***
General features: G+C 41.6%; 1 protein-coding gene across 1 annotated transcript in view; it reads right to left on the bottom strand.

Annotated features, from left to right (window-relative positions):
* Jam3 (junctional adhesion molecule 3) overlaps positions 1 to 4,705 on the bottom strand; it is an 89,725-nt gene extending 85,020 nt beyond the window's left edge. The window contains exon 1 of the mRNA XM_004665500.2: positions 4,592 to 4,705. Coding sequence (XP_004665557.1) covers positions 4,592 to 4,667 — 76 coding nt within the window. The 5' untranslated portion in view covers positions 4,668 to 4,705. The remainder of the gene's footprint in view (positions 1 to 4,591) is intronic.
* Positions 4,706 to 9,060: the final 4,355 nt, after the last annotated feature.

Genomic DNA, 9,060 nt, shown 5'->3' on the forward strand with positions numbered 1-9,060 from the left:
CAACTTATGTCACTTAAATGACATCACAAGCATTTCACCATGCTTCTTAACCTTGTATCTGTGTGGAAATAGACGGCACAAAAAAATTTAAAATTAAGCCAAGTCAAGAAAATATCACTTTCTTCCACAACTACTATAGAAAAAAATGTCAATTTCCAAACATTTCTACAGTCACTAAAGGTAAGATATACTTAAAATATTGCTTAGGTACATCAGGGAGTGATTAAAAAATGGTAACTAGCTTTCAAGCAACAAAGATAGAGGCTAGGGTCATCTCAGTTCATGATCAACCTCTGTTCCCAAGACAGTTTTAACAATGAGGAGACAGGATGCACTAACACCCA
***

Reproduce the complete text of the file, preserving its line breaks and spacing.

General features: G+C 41.6%; 1 protein-coding gene across 1 annotated transcript in view; it reads right to left on the bottom strand.

Annotated features, from left to right (window-relative positions):
* Jam3 (junctional adhesion molecule 3) overlaps positions 1 to 4,705 on the bottom strand; it is an 89,725-nt gene extending 85,020 nt beyond the window's left edge. The window contains exon 1 of the mRNA XM_004665500.2: positions 4,592 to 4,705. Coding sequence (XP_004665557.1) covers positions 4,592 to 4,667 — 76 coding nt within the window. The 5' untranslated portion in view covers positions 4,668 to 4,705. The remainder of the gene's footprint in view (positions 1 to 4,591) is intronic.
* Positions 4,706 to 9,060: the final 4,355 nt, after the last annotated feature.

Genomic DNA, 9,060 nt, shown 5'->3' on the forward strand with positions numbered 1-9,060 from the left:
CAACTTATGTCACTTAAATGACATCACAAGCATTTCACCATGCTTCTTAACCTTGTATCTGTGTGGAAATAGACGGCACAAAAAAATTTAAAATTAAGCCAAGTCAAGAAAATATCACTTTCTTCCACAACTACTATAGAAAAAAATGTCAATTTCCAAACATTTCTACAGTCACTAAAGGTAAGATATACTTAAAATATTGCTTAGGTACATCAGGGAGTGATTAAAAAATGGTAACTAGCTTTCAAGCAACAAAGATAGAGGCTAGGGTCATCTCAGTTCATGATCAACCTCTGTTCCCAAGACAGTTTTAACAATGAGGAGACAGGATGCACTAACACCCA